The National Advertising Division of the Council of Better Business Bureaus, the ad industry' self-regulatory group, sided with Bayer Corp. in a dispute with Johnson & Johnson's McNeil Consumer Healthcare over claims made on the age of St. Joseph Aspirin, and McNeil has agreed to modify its marketing materials, the NAD said. Bayer, which markets Bayer Aspirin, opposed McNeil's use of a St. Joseph's logo that read "Trusted since 1891" since aspirin first was marketed in 1899. McNeil, in turn, said the brand had been around since 1891, not the aspirin. But it conceded that St. Joseph aspirin was not launched until 1922 and acknowledged some consumers could confuse the brand's life-span with the aspirin's. The St. Joseph Web site now features a logo that reads "Trusted since 1922."

Nestle buys General Mills' Ice Cream Partners stake

Nestle USA paid $641 million to buy General Mills' 50% stake in Ice Cream Partners USA, the joint venture struck in 1999 to combine Nestle's novelty ice cream business with Pillsbury's Haagen-Dazs frozen desserts. The agreement was triggered by General Mills' recently completed acquisition of Pillsbury. Ice Cream Partners USA had sales of roughly $700 million in 2000, according to Nestle. Interpublic Group of Cos.' Foote, Cone & Belding Worldwide, San Francisco, handles advertising for Haagen-Dazs. Nestle did not comment on whether it would shift the brand to one of its roster agencies, among them Publicis Groupe's Publicis, Dallas, and Interpublic's McCann-Erickson Worldwide.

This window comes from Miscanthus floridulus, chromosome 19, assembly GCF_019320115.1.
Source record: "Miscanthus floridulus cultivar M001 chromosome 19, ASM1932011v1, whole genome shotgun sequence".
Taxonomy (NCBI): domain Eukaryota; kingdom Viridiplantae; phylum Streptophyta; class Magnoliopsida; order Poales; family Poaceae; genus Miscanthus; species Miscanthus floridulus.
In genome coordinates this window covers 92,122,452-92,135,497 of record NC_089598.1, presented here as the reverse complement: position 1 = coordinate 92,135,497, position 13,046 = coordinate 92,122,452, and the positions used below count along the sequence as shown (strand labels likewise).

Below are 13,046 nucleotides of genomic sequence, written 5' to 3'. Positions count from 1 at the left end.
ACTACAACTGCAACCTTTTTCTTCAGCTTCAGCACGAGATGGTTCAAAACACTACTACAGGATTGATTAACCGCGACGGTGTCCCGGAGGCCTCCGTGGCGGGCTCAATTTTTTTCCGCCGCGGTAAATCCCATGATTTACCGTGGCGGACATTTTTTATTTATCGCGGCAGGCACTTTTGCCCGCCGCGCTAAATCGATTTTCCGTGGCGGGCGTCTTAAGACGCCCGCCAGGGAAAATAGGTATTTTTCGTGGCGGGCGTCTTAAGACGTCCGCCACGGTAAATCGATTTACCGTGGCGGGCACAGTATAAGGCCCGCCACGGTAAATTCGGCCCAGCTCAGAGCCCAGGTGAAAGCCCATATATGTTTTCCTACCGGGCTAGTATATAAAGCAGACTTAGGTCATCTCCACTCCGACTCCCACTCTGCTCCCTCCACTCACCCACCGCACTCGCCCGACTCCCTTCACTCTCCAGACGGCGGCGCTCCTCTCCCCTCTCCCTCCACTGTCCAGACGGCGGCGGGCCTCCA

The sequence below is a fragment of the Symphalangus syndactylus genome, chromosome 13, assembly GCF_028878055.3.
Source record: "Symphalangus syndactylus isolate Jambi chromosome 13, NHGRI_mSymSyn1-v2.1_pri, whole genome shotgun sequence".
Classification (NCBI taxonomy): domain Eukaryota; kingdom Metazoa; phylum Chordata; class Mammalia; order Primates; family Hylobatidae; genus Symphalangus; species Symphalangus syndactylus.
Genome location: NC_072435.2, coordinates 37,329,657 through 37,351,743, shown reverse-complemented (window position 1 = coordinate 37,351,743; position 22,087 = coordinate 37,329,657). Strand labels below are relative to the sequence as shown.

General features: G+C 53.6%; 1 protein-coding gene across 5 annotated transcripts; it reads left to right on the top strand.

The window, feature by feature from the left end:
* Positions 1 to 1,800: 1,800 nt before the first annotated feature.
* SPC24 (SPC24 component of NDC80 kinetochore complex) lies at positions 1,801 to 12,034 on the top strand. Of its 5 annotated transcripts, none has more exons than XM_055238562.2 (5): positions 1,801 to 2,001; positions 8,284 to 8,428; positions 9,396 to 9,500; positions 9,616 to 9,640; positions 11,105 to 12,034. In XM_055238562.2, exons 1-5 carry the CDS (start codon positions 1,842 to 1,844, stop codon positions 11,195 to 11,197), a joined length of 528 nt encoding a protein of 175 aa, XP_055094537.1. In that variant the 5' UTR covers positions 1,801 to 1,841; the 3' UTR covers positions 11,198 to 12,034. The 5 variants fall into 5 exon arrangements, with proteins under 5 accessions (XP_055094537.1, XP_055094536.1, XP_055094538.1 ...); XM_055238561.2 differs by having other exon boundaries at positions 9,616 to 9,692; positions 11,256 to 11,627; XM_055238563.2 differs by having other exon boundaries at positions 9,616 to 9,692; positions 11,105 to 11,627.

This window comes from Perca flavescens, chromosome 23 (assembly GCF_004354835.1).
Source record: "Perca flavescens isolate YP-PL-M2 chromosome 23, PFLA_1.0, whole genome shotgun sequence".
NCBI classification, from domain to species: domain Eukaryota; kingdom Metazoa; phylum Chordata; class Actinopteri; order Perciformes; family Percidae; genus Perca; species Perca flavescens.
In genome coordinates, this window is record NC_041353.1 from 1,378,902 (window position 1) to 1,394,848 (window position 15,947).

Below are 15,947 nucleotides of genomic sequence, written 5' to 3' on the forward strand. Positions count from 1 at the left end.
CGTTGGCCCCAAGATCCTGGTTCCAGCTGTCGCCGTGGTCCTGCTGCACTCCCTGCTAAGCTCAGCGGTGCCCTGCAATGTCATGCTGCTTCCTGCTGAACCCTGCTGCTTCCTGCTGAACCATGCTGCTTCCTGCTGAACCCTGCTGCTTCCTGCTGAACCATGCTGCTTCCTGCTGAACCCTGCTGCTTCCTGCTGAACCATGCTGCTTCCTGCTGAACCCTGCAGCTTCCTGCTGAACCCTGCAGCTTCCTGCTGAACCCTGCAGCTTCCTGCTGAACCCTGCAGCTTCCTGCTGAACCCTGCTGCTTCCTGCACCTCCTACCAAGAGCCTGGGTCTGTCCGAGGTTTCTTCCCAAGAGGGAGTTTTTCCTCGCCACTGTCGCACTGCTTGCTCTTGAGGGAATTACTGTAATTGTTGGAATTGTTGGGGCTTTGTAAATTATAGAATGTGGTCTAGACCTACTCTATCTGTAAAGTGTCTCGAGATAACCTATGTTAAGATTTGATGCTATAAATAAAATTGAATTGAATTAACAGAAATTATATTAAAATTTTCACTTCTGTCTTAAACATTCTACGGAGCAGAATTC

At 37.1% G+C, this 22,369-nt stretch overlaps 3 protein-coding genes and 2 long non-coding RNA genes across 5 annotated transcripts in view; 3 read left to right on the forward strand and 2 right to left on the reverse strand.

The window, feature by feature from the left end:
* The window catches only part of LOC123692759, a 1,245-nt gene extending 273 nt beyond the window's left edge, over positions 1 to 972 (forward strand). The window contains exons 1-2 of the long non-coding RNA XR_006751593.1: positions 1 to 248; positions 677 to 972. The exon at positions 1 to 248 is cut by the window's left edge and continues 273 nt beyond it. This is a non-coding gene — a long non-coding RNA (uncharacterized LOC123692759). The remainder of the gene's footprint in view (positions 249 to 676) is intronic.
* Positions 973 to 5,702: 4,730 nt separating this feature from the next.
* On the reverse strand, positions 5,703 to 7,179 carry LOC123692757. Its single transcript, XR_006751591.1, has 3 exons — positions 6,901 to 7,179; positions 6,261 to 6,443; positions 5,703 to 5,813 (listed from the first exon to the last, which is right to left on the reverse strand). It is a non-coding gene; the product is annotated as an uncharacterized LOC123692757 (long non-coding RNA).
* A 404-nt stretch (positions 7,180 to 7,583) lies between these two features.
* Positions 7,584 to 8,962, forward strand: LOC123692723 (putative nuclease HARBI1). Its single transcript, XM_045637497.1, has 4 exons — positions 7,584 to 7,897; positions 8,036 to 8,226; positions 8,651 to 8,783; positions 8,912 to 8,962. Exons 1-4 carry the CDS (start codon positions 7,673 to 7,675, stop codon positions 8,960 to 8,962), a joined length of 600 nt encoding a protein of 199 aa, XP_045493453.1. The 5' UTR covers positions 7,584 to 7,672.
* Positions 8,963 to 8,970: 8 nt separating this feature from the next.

McCann wins TGI Friday's $40 mil to $50 mil acc't

TGI Friday's, a division of Carlson Restaurants Worldwide, Dallas, selected Interpublic Group of Cos.' McCann-Erickson Worldwide, New York, to handle its $40 million to $50 million advertising account, as first reported on AdAge.com (QuikFIND AAM89Q). McCann bested Interpublic sibling Deutsch, Los Angeles, and Omnicom Group's TBWA/Chiat/Day, Playa del Rey, Calif. Select Resources International, West Hollywood, Calif., was the consultant. Publicis' Publicis Midwest, Dallas, the incumbent, backed out of the finals.

AT&T Broadband bought by Comcast in $47 billion deal

As expected, AT&T Corp. chose Comcast Corp. to acquire its cable unit AT&T Broadband. Comcast beat out AOL Time Warner and Cox Communications in the deal, valued at $47 billion. The combined entity, which will be called AT&T Comcast, will have 21 million customers and be based in Philadelphia, Comcast's headquarters. AT&T Chairman C. Michael Armstrong will serve as chairman, while Comcast President Brian Roberts will be CEO.